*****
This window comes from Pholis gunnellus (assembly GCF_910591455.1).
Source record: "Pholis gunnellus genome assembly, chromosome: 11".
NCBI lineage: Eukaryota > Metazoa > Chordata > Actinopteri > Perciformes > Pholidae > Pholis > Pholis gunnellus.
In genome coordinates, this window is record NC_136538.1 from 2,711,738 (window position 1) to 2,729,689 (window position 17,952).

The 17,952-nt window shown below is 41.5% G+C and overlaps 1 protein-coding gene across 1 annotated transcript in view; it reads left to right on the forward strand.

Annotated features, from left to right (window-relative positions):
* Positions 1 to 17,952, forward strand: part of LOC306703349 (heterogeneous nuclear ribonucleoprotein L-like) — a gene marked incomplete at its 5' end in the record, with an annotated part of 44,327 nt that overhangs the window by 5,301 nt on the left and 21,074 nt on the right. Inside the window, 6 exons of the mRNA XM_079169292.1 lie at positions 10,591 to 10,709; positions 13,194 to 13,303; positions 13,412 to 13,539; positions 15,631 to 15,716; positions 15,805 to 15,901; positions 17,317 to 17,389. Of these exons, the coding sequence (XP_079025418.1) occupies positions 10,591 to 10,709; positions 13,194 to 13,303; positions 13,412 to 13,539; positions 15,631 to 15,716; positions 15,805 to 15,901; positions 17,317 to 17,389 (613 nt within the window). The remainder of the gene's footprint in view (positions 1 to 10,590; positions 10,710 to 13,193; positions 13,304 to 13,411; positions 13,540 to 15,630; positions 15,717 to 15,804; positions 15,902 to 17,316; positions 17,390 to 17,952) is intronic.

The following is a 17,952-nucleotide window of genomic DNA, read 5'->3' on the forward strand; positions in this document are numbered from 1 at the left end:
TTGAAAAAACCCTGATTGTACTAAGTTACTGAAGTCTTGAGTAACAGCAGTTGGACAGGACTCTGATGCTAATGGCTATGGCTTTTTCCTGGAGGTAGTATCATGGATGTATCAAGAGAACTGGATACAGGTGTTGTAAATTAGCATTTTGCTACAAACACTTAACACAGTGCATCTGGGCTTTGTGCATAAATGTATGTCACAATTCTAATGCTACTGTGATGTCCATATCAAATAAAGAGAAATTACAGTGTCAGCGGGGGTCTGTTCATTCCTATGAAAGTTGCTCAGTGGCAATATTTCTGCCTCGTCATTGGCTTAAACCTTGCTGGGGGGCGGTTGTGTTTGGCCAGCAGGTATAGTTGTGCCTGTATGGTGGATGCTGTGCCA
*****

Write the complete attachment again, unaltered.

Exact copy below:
This window comes from Pholis gunnellus (assembly GCF_910591455.1).
Source record: "Pholis gunnellus genome assembly, chromosome: 11".
NCBI lineage: Eukaryota > Metazoa > Chordata > Actinopteri > Perciformes > Pholidae > Pholis > Pholis gunnellus.
In genome coordinates, this window is record NC_136538.1 from 2,711,738 (window position 1) to 2,729,689 (window position 17,952).

The 17,952-nt window shown below is 41.5% G+C and overlaps 1 protein-coding gene across 1 annotated transcript in view; it reads left to right on the forward strand.

Annotated features, from left to right (window-relative positions):
* Positions 1 to 17,952, forward strand: part of LOC306703349 (heterogeneous nuclear ribonucleoprotein L-like) — a gene marked incomplete at its 5' end in the record, with an annotated part of 44,327 nt that overhangs the window by 5,301 nt on the left and 21,074 nt on the right. Inside the window, 6 exons of the mRNA XM_079169292.1 lie at positions 10,591 to 10,709; positions 13,194 to 13,303; positions 13,412 to 13,539; positions 15,631 to 15,716; positions 15,805 to 15,901; positions 17,317 to 17,389. Of these exons, the coding sequence (XP_079025418.1) occupies positions 10,591 to 10,709; positions 13,194 to 13,303; positions 13,412 to 13,539; positions 15,631 to 15,716; positions 15,805 to 15,901; positions 17,317 to 17,389 (613 nt within the window). The remainder of the gene's footprint in view (positions 1 to 10,590; positions 10,710 to 13,193; positions 13,304 to 13,411; positions 13,540 to 15,630; positions 15,717 to 15,804; positions 15,902 to 17,316; positions 17,390 to 17,952) is intronic.

The following is a 17,952-nucleotide window of genomic DNA, read 5'->3' on the forward strand; positions in this document are numbered from 1 at the left end:
TTGAAAAAACCCTGATTGTACTAAGTTACTGAAGTCTTGAGTAACAGCAGTTGGACAGGACTCTGATGCTAATGGCTATGGCTTTTTCCTGGAGGTAGTATCATGGATGTATCAAGAGAACTGGATACAGGTGTTGTAAATTAGCATTTTGCTACAAACACTTAACACAGTGCATCTGGGCTTTGTGCATAAATGTATGTCACAATTCTAATGCTACTGTGATGTCCATATCAAATAAAGAGAAATTACAGTGTCAGCGGGGGTCTGTTCATTCCTATGAAAGTTGCTCAGTGGCAATATTTCTGCCTCGTCATTGGCTTAAACCTTGCTGGGGGGCGGTTGTGTTTGGCCAGCAGGTATAGTTGTGCCTGTATGGTGGATGCTGTGCCA